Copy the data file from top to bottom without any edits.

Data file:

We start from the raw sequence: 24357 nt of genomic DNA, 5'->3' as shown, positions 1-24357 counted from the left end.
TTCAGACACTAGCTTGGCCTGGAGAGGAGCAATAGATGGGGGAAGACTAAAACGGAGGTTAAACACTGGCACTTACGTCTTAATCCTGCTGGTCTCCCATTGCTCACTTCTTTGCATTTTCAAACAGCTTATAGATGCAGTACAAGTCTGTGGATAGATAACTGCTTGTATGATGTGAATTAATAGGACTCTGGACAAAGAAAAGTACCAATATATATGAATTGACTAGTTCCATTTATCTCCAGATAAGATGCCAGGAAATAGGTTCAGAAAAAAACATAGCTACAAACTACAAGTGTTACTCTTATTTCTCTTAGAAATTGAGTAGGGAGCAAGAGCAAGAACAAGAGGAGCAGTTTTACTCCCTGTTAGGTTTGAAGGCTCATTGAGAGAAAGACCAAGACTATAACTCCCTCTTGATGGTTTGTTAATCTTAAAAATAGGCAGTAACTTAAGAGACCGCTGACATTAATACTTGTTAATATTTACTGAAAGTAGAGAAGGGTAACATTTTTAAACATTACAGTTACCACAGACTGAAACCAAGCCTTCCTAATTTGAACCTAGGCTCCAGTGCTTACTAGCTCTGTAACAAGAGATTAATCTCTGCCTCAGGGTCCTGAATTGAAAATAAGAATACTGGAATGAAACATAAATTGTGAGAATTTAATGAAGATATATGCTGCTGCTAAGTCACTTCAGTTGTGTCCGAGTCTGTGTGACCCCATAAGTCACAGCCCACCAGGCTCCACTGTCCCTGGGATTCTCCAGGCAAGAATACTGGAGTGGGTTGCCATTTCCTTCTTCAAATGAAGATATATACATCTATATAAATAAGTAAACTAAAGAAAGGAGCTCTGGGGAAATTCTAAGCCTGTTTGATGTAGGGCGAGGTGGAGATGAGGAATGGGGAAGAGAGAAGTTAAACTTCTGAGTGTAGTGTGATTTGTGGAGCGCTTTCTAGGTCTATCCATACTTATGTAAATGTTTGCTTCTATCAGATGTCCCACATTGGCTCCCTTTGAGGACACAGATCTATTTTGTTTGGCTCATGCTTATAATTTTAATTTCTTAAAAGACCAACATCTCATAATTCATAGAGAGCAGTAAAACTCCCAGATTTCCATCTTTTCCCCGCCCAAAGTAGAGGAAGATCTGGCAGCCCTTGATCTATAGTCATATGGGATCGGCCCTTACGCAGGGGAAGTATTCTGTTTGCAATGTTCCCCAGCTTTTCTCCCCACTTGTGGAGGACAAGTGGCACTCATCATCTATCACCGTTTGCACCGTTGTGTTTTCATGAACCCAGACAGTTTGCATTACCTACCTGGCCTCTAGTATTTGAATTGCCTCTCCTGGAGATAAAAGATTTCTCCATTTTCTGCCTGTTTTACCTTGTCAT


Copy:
We start from the raw sequence: 24357 nt of genomic DNA, 5'->3' as shown, positions 1-24357 counted from the left end.
TTCAGACACTAGCTTGGCCTGGAGAGGAGCAATAGATGGGGGAAGACTAAAACGGAGGTTAAACACTGGCACTTACGTCTTAATCCTGCTGGTCTCCCATTGCTCACTTCTTTGCATTTTCAAACAGCTTATAGATGCAGTACAAGTCTGTGGATAGATAACTGCTTGTATGATGTGAATTAATAGGACTCTGGACAAAGAAAAGTACCAATATATATGAATTGACTAGTTCCATTTATCTCCAGATAAGATGCCAGGAAATAGGTTCAGAAAAAAACATAGCTACAAACTACAAGTGTTACTCTTATTTCTCTTAGAAATTGAGTAGGGAGCAAGAGCAAGAACAAGAGGAGCAGTTTTACTCCCTGTTAGGTTTGAAGGCTCATTGAGAGAAAGACCAAGACTATAACTCCCTCTTGATGGTTTGTTAATCTTAAAAATAGGCAGTAACTTAAGAGACCGCTGACATTAATACTTGTTAATATTTACTGAAAGTAGAGAAGGGTAACATTTTTAAACATTACAGTTACCACAGACTGAAACCAAGCCTTCCTAATTTGAACCTAGGCTCCAGTGCTTACTAGCTCTGTAACAAGAGATTAATCTCTGCCTCAGGGTCCTGAATTGAAAATAAGAATACTGGAATGAAACATAAATTGTGAGAATTTAATGAAGATATATGCTGCTGCTAAGTCACTTCAGTTGTGTCCGAGTCTGTGTGACCCCATAAGTCACAGCCCACCAGGCTCCACTGTCCCTGGGATTCTCCAGGCAAGAATACTGGAGTGGGTTGCCATTTCCTTCTTCAAATGAAGATATATACATCTATATAAATAAGTAAACTAAAGAAAGGAGCTCTGGGGAAATTCTAAGCCTGTTTGATGTAGGGCGAGGTGGAGATGAGGAATGGGGAAGAGAGAAGTTAAACTTCTGAGTGTAGTGTGATTTGTGGAGCGCTTTCTAGGTCTATCCATACTTATGTAAATGTTTGCTTCTATCAGATGTCCCACATTGGCTCCCTTTGAGGACACAGATCTATTTTGTTTGGCTCATGCTTATAATTTTAATTTCTTAAAAGACCAACATCTCATAATTCATAGAGAGCAGTAAAACTCCCAGATTTCCATCTTTTCCCCGCCCAAAGTAGAGGAAGATCTGGCAGCCCTTGATCTATAGTCATATGGGATCGGCCCTTACGCAGGGGAAGTATTCTGTTTGCAATGTTCCCCAGCTTTTCTCCCCACTTGTGGAGGACAAGTGGCACTCATCATCTATCACCGTTTGCACCGTTGTGTTTTCATGAACCCAGACAGTTTGCATTACCTACCTGGCCTCTAGTATTTGAATTGCCTCTCCTGGAGATAAAAGATTTCTCCATTTTCTGCCTGTTTTACCTTGTCAT